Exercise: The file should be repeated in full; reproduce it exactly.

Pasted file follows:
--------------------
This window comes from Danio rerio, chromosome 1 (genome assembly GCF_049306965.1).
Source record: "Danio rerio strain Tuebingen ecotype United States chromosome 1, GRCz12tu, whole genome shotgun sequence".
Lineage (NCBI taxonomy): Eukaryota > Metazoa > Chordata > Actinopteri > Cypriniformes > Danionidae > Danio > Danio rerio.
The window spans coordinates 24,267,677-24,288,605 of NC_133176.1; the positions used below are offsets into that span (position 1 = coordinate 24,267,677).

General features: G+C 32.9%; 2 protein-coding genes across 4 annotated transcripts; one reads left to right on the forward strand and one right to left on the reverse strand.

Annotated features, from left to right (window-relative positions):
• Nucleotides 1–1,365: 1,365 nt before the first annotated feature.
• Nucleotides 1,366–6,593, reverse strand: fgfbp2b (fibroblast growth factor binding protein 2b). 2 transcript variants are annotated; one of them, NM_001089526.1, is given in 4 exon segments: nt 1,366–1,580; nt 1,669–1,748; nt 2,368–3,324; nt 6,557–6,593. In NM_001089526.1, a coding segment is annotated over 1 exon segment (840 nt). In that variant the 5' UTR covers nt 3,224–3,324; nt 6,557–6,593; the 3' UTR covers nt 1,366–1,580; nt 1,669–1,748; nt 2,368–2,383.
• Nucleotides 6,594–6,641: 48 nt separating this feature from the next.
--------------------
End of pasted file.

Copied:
This window comes from Danio rerio, chromosome 1 (genome assembly GCF_049306965.1).
Source record: "Danio rerio strain Tuebingen ecotype United States chromosome 1, GRCz12tu, whole genome shotgun sequence".
Lineage (NCBI taxonomy): Eukaryota > Metazoa > Chordata > Actinopteri > Cypriniformes > Danionidae > Danio > Danio rerio.
The window spans coordinates 24,267,677-24,288,605 of NC_133176.1; the positions used below are offsets into that span (position 1 = coordinate 24,267,677).

General features: G+C 32.9%; 2 protein-coding genes across 4 annotated transcripts; one reads left to right on the forward strand and one right to left on the reverse strand.

Annotated features, from left to right (window-relative positions):
• Nucleotides 1–1,365: 1,365 nt before the first annotated feature.
• Nucleotides 1,366–6,593, reverse strand: fgfbp2b (fibroblast growth factor binding protein 2b). 2 transcript variants are annotated; one of them, NM_001089526.1, is given in 4 exon segments: nt 1,366–1,580; nt 1,669–1,748; nt 2,368–3,324; nt 6,557–6,593. In NM_001089526.1, a coding segment is annotated over 1 exon segment (840 nt). In that variant the 5' UTR covers nt 3,224–3,324; nt 6,557–6,593; the 3' UTR covers nt 1,366–1,580; nt 1,669–1,748; nt 2,368–2,383.
• Nucleotides 6,594–6,641: 48 nt separating this feature from the next.